By Jackie Fortier, StateImpact Oklahoma and Brian Mann, North Country Public Radio: For More Info, Go Here…
An Oklahoma judge has ruled that drugmaker Johnson & Johnson helped ignite the state’s opioid crisis by deceptively marketing painkillers and must pay $572 million to the state.
Oklahoma sought $17 billion, blaming Johnson & Johnson’s marketing practices for fueling the crisis that has claimed the lives of 6,000 people in the state.
It’s the first ruling to hold a pharmaceutical company responsible for one of the worst drug epidemics in American history.
Judge Thad Balkman delivered his decision from the bench after presiding over an eight-week civil trial in the college town of Norman, Okla.
“Defendants caused an opioid crisis that is evidenced by increased rates of addiction, overdose deaths and neonatal abstinence syndrome in Oklahoma,” Balkman said in the ruling.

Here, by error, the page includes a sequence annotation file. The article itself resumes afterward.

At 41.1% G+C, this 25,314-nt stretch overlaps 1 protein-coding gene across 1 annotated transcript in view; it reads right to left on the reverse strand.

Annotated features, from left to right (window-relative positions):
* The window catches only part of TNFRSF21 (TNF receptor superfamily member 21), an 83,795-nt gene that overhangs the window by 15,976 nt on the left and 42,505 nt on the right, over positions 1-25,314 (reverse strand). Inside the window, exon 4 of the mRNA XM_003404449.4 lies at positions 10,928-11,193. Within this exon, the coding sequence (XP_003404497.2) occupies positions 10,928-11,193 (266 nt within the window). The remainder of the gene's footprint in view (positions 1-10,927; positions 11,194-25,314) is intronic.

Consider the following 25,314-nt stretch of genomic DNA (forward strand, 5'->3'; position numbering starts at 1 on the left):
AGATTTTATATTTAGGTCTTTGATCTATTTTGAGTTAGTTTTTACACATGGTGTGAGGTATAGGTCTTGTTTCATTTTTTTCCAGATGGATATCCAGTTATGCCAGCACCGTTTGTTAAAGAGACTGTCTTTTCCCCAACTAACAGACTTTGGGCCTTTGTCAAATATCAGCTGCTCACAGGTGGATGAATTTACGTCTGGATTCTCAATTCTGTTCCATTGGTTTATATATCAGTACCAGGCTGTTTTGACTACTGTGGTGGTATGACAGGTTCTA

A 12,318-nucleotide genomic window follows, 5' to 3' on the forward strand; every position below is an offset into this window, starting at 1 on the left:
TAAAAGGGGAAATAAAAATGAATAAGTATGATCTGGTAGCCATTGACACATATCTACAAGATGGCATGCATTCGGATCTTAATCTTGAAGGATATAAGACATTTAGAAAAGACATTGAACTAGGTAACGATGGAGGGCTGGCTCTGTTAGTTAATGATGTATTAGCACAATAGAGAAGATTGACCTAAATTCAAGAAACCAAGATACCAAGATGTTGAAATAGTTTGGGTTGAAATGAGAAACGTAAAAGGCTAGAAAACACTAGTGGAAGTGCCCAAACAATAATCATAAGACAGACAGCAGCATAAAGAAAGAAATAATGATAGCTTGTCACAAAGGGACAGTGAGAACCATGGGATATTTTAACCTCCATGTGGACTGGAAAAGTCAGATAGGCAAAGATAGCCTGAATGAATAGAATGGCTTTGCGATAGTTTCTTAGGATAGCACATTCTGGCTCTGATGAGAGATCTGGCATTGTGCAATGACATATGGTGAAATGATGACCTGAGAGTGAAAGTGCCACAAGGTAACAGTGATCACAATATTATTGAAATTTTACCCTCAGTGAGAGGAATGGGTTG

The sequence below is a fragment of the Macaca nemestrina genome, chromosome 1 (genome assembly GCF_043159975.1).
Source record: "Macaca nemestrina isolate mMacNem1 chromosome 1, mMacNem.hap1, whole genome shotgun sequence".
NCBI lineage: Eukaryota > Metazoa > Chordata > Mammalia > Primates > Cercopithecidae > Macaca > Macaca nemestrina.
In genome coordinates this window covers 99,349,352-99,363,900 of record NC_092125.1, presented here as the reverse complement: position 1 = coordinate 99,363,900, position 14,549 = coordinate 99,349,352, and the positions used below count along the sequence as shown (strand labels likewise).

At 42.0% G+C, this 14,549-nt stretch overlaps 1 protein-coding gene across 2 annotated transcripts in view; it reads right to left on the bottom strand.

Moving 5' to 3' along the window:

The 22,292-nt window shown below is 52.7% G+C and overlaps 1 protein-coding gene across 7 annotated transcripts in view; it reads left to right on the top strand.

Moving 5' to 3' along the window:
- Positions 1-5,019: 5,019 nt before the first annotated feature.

Johnson & Johnson immediately released a statement saying that the company “plans to appeal the opioid judgment in Oklahoma.”
Oklahoma Attorney General Mike Hunter’s suit alleged that Johnson & Johnson, through its pharmaceutical subsidiary Janssen, helped ignite a public health crisis that has killed thousands of state residents.
Balkman, in the ruling, said the state made its case that Johnson & Johnson contributed to the state’s opioid crisis.
“The opioid crisis is an imminent danger and menace to Oklahomans,” Balkman said. “The state met its burden,” proving the company acted improperly with its “misleading marketing and promotion of opioids.”